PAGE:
Nexen leading Korean bloc 1Q results
Although it is the smallest of the three Korean tyre makers, Nexen has surprised some observers by being the only company in the country to increase both sales and operating profits in the first quarter of 2014. Of course the figures also show that both Kumho and especially Hankook remain significantly bigger than Nexen in terms of both measures, but the news caps a strong quarter for Nexen, which also announced the opening of a European factory and a number of awards and OE deals in the period.
Looking at the Korean bloc as a whole, we can see that the combined revenue of Hankook Tire, Kumho Tire and Nexen Tire was 0.14 per cent lower than the previous year, but their combined operating profit increased 4.7 percent year-on-year to reach 399.4 billion won (US$390 million), suggesting that either the companies are getting better prices for their products, costs have dropped or they are selling with better product mix than before (or of course some combination of those factors).
When you compare the performance of the three companies with that of the bloc you can see that some are growing much faster than others. For example, although Hankook saw its operating profit decrease 0.7 per cent year-on-year, Kumho and Nexen filled the void by posting a 19 per cent and 12.8 per cent year-on-year increase, respectively. Or in other words, growth at the number one placed Hankook (which was double the size of its nearest competitor in the quarter) is slowing and the smaller competitors are taking up the slack. For Kumho this means restoring fortunes and making up for time lost in the challenging circumstances it has found itself in over the last few years and for Nexen that means an acceleration of expansion in line with the company’s
Analysts: Nexen “the surprise performer”
With this in mind you can see why some analysts descried Nexen as “the surprise performer” in the first quarter. Indeed one local newspaper put it like this: “Korea’s smallest tyre manufacturer showed its best quarterly performance.”
“Compared to the fourth quarter, the company was able to make improvements in products and retail price, increase the operation rate of its factories and reduce inventories and manufacturing costs,” said Chae Hee-keun, a researcher at Hyundai Securities. “Increasing supplies of original equipment tires and material cost reductions are likely to lead to a solid performance even after the second quarter, although the strong Korean currency could affect its profitability.”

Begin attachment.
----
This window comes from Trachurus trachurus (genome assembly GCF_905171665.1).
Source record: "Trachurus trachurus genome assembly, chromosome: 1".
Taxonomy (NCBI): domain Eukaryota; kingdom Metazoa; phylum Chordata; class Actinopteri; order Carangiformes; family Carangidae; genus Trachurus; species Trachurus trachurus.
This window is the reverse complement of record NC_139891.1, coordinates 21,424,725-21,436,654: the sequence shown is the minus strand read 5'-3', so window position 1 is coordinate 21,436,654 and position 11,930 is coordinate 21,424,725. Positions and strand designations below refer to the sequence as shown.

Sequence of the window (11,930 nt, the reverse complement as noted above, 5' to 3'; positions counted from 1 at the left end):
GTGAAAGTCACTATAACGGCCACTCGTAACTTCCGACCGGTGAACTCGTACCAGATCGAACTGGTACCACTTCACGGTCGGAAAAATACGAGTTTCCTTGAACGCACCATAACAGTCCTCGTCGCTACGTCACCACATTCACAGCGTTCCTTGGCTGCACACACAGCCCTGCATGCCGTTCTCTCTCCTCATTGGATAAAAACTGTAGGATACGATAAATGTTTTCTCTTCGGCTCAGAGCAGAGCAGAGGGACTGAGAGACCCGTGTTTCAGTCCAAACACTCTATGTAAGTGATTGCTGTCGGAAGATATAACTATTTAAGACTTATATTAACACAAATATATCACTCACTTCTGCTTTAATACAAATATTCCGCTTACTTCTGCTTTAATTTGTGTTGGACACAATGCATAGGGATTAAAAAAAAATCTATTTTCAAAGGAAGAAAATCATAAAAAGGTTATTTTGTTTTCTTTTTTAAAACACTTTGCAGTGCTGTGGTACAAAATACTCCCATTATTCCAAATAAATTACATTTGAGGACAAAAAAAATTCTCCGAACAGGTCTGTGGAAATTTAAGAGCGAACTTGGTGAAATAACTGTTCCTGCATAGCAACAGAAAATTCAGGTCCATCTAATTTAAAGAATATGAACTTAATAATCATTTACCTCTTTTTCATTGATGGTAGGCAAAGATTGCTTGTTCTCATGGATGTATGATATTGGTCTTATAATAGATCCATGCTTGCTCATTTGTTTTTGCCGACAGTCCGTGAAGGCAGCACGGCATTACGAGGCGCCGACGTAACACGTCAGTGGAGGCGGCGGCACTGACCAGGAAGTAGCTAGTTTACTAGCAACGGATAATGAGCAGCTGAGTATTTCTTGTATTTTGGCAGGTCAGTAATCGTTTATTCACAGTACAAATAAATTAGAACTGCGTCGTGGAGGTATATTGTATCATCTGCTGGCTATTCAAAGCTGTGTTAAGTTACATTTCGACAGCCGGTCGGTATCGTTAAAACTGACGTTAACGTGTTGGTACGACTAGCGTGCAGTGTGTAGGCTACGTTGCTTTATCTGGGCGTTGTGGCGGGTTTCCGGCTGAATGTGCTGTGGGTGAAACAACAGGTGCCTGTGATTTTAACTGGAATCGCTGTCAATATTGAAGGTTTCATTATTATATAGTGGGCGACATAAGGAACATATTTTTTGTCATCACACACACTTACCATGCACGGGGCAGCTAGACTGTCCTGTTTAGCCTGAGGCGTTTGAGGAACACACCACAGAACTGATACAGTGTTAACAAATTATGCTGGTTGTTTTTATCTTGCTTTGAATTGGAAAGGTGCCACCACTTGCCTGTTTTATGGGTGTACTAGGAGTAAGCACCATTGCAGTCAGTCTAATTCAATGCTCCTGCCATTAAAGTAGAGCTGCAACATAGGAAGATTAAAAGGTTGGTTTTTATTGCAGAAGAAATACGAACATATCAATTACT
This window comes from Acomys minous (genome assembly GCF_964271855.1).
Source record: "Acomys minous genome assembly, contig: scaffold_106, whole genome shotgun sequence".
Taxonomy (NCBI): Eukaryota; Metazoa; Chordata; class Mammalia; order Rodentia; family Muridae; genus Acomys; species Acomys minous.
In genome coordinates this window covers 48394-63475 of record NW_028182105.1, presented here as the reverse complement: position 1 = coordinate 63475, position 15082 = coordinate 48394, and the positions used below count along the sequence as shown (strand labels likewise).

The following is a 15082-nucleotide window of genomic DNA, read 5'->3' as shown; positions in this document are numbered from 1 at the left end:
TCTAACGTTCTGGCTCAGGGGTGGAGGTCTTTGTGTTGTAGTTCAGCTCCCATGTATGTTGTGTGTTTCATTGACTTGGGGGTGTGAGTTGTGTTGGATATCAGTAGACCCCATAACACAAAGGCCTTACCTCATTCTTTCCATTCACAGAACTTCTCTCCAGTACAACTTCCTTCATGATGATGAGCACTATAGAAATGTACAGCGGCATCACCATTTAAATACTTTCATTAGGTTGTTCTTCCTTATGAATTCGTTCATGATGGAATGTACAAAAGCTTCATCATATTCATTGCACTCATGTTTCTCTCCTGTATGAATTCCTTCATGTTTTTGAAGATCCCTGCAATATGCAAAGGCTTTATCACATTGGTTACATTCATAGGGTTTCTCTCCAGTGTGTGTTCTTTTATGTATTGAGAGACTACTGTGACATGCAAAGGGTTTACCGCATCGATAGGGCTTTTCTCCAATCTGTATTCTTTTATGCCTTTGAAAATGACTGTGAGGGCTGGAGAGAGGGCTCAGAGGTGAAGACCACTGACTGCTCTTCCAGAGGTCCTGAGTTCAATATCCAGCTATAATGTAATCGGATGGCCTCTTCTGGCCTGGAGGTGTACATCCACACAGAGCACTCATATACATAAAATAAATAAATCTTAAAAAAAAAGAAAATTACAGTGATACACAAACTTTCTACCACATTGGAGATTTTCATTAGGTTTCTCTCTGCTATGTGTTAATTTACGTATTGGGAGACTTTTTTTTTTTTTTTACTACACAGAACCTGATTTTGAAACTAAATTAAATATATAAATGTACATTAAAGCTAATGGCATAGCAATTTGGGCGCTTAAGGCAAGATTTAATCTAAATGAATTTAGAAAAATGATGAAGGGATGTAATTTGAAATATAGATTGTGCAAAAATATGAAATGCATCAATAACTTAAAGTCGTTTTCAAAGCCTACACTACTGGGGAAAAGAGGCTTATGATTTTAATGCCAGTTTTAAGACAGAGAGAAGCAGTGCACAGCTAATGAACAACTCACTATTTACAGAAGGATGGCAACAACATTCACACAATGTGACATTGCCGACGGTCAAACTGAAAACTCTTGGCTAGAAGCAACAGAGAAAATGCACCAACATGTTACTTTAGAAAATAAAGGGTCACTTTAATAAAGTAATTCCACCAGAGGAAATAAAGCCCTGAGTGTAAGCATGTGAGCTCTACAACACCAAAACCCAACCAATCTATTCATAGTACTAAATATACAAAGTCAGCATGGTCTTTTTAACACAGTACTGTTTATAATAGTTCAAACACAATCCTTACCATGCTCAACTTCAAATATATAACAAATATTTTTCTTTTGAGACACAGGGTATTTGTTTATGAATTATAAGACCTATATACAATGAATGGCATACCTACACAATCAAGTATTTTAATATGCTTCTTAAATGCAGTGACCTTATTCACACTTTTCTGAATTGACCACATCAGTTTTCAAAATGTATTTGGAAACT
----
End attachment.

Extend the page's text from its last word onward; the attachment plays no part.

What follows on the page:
For its part Nexen said OE tyre supply deals with global automakers in recent years have helped increase sales. For example Nexen signed a deal with Japan’s Mitsubishi in 2012 and also inked contracts with Fiat, Chrysler, Dodge, Volkswagen and Skoda last year. As a result, Nexen’s sales from OE tyres to global automakers accounted for 18 per cent of total sales, up 10 percentage points from a year earlier.
However product mix clearly made a difference too. Revenues from UHP tyres increased 13.5 per cent year-on-year to reach 176.7 billion won, accounting for 37.6 per cent of total sales, up 2.2 percentage points from a year ago. There were also noticeable quarter-on-quarter improvements in sales mix and average selling price as well as rises in utilization rate and inventory depletion.
Moving forward it looks like the increase in shipments of high-margin, overseas OE volume at new factories (namely the full launch of shipments to Volkswagen, Chrysler). With the company having only recently announced plans for an Eastern European factory virtually on Hyundai’s doorstep in the Czech Republic, it looks likely that this strategy will continue in the medium term.
Another positive factor that will have played into all three manufacturers hands was that the price of natural rubber has dropped over 30 per cent from early in the year, due to sluggish tyre demand in China and structural supply expansion. According to the financial analysts the price is likely “to keep stabilizing down for some time”.
As for Kumho, analysts said that this could be the beginning of its “turnaround” year. Such optimism was largely due to better profitability – operating profit was 4.4 per cent above the market consensus,” according to Kim Jin-woo, an analyst at Korea Investment and Securities.
Hankook may have been the only Korean tyremaker to report a decrease in both sales and operating profit in the first quarter. However it is also the biggest and when you consider that the firm’s first quarter operating profit margin was still high at 15.5 per cent, executives are unlikely to be worried.
“Hankook’s first-quarter performance met the market consensus,” said Shin Jung-kwan, an analyst at KB Investment and Securities. “Amid a retail price drop followed by a material price drop and the strong Korean currency, global production capacity increased 5.7 per cent year-on-year to 23.25 million.”